The Dufek File
The story of the first pacemaker implantation performed behind the Iron Curtain is as suspenseful as any John le Carré novel. But this saga's literary twists and technological turns—from the pen of the DMS graduate who performed the operation—have to do not with espionage, but with surgery. And humanity.
The Cold War—when Communism was a constant specter and few Americans were allowed behind the Iron Curtain—now seems long ago and far away. I was recently reminded of the divisions and fears of that era when I came across a file of correspondence more than 40 years old. The cache of letters, cables, and news clippings stirred up memories of an unusual experience I had back then—and of the fact that human connections can be forged even across seemingly impenetrable barriers.
It was the spring of 1962. Just over a
year earlier, Russian leader Nikita Khrushchev had disrupted a session of the United Nations by banging his shoe on a desk. The Berlin Wall had been up for eight months, sealing off East Berliners from all contact with the West. The Cuban Missile Crisis was nearing its denouement.
Yet amidst the tensions, there were glimmers of the detente to come. I was about to leave to spend several months in the Soviet Union under the auspices of the newly signed U.S.-U.S.S.R. Scientific and Cultural Exchange Agreement. I had gotten approval to take a leave from my post as associate chief of staff at the VA Hospital in Oteen, N.C., and had acquired a working knowledge of Russian. My mission was to study specialized surgical stapling devices made in the Soviet Union.
A few weeks before I left for Russia, Dr. William Chardack—chief of surgery at the VA Hospital in Buffalo, N.Y., and a friend of mine—had received a letter from a Czech cardiologist. Bill Chardack was the coinventor of the world's first completely implantable cardiac pacemaker. In impeccable English, Dr. Jan Dufek wrote to him as follows:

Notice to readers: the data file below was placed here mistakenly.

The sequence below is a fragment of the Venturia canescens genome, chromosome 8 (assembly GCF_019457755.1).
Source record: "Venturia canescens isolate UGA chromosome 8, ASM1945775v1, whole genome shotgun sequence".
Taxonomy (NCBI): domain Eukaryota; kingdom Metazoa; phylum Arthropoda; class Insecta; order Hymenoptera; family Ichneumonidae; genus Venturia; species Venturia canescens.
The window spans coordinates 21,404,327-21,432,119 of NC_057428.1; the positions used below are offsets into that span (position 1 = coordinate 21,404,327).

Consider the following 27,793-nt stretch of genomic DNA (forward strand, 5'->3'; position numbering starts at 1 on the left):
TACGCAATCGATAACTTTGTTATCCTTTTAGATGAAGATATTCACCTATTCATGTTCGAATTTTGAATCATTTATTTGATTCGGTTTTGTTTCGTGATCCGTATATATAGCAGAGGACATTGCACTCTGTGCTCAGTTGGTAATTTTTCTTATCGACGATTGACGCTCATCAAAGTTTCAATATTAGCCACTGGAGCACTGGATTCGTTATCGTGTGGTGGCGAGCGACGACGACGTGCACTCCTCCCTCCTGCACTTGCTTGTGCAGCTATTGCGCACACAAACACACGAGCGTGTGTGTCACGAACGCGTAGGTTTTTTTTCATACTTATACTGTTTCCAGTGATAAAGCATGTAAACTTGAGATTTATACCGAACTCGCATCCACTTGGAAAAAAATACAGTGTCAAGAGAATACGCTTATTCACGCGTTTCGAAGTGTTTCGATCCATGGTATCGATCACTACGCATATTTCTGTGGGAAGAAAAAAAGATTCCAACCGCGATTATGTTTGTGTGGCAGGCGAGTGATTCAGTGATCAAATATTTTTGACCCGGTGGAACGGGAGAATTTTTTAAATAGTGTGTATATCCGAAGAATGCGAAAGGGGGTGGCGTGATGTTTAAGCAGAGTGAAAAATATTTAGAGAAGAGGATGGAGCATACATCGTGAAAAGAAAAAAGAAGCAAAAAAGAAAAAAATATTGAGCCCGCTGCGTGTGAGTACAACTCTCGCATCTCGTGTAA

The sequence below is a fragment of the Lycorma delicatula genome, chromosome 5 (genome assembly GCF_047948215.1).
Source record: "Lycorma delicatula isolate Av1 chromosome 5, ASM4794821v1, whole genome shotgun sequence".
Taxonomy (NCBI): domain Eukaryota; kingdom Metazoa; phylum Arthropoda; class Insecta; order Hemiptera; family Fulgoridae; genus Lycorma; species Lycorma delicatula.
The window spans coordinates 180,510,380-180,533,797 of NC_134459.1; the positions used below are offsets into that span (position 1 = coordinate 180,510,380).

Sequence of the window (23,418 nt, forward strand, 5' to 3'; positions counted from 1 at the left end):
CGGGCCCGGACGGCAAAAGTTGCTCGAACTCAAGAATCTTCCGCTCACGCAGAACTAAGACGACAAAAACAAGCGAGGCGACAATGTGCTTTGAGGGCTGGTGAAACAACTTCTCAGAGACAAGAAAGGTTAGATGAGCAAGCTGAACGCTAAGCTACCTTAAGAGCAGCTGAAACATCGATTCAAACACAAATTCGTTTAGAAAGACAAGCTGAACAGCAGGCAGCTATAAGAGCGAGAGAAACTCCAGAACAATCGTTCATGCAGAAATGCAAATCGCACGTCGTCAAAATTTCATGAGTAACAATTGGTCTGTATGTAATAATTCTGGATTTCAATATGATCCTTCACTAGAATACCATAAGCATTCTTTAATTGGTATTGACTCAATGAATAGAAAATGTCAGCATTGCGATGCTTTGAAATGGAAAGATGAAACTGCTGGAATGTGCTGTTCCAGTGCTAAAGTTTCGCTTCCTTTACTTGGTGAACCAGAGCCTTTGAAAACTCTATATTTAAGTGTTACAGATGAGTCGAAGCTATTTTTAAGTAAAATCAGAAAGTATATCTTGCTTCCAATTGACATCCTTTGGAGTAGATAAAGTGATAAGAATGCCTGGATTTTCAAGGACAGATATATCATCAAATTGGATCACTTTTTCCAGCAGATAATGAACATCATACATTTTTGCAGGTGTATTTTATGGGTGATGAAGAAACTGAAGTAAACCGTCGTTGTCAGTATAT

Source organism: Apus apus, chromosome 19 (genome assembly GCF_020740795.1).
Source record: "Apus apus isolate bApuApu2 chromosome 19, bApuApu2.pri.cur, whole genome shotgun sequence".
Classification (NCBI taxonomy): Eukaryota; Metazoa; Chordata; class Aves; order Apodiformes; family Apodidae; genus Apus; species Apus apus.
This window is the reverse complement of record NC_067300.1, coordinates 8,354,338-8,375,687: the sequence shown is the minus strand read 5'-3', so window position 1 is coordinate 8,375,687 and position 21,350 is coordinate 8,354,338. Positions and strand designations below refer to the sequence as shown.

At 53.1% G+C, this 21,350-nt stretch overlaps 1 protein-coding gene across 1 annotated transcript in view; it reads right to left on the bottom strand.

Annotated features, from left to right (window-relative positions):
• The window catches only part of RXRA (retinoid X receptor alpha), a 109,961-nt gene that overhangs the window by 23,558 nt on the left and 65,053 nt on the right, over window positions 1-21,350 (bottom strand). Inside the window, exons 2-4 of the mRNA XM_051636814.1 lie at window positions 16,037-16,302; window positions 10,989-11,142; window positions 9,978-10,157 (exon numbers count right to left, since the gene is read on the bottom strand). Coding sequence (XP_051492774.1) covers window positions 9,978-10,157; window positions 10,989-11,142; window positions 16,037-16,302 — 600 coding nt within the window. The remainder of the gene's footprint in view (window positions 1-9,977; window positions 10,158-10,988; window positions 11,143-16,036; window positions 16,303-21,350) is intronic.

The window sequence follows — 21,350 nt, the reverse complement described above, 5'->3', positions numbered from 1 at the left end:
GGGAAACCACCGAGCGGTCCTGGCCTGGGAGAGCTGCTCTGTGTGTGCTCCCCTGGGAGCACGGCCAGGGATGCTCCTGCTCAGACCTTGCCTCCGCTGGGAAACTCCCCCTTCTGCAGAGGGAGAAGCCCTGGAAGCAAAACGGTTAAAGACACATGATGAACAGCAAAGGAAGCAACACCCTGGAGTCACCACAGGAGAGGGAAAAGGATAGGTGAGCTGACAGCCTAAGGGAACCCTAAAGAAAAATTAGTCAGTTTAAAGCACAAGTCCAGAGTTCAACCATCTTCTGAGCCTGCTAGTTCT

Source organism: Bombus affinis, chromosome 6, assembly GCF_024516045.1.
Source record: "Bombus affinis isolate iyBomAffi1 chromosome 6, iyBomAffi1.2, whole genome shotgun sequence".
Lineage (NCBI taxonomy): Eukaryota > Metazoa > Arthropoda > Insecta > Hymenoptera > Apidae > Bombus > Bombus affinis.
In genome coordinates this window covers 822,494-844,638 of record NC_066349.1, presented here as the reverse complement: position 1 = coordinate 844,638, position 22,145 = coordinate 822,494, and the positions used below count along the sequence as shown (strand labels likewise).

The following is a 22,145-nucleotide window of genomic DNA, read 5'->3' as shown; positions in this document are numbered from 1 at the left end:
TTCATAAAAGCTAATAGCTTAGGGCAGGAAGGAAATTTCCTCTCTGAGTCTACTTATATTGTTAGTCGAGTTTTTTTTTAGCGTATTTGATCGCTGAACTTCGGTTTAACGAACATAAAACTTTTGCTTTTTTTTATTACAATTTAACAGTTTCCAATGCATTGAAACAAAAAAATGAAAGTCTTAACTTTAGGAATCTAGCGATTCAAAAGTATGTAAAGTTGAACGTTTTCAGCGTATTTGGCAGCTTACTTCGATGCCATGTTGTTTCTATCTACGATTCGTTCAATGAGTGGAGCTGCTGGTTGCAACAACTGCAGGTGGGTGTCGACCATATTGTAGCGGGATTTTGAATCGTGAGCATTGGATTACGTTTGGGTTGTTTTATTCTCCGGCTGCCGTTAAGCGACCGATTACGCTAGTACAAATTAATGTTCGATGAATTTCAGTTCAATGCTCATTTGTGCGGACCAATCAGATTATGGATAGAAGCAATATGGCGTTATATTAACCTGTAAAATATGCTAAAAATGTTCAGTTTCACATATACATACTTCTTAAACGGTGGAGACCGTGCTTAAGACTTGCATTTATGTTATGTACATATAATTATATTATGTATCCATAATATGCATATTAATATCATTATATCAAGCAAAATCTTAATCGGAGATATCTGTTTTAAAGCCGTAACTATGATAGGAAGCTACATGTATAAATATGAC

Prague, March 10, 1962
Dear Sir: I am writing to you in the following matter. I am a heart specialist, head of the cardiologic department in the hospital in Pardubice (a town about 60 miles east of Prague.) At present I am myself a patient of the Institute of Experimental Therapy in Prague. I have read with great interest your papers on the pacemaker and did not realize at the time that I shall have to address you in this matter for help on my own behalf.
The Czech doctor went on to explain that he'd recently had a heart attack—his second—and that it had left him with a heart block, a condition in which the normal electrical impulses that make the heart beat had been cut off by scarring. His usual heart rate of 80 beats per minute had dropped to 30. He was almost completely incapacitated and could no longer work. He had sudden fainting spells when his heart rate would briefly drop still lower. And the threat of a complete cardiac standstill, meaning sudden death, was ever-present. He knew that acquiring a pacemaker was the only way to avert this catastrophe.
His letter continued:
As a specialist, you will understand my desire to be fit again and to resume my work without the threat of cardiac
syncope. I am writing, therefore, for advice on how to procure a pacemaker. I realize that it is still in the experimental stage, but I know I must have one to survive. Unfortunately, I have no foreign currency to cover the expenses, but unless I get a pacemaker I am faced with the perspective of going into invalid pension and living the life of a glasshouse flower. Lately, the fainting attacks have been more frequent.
I will not presume on your apparent Czech origin for any special consideration—yet I thank you very much in anticipation and apologize for taking up your precious time.
Bill Chardack responded as follows:
Buffalo, N.Y., April 9, 1962
I have your letter of March 10. It so
Takaro, a 1942 graduate of DMS, is a retired thoracic surgeon and former chief of staff at the VA Medical Center in Asheville, N.C. He has written several previous features for Dartmouth Medicine, including—for the Fall 2004 issue—"The Man in the Middle," about the crucial role played by Dartmouth College alumnus Basil O'Connor in the development of the Salk polio vaccine. The punctuation and spelling of the letters included in this issue have been standardized, and in some cases the original wording has been adapted slightly or excerpted from longer passages.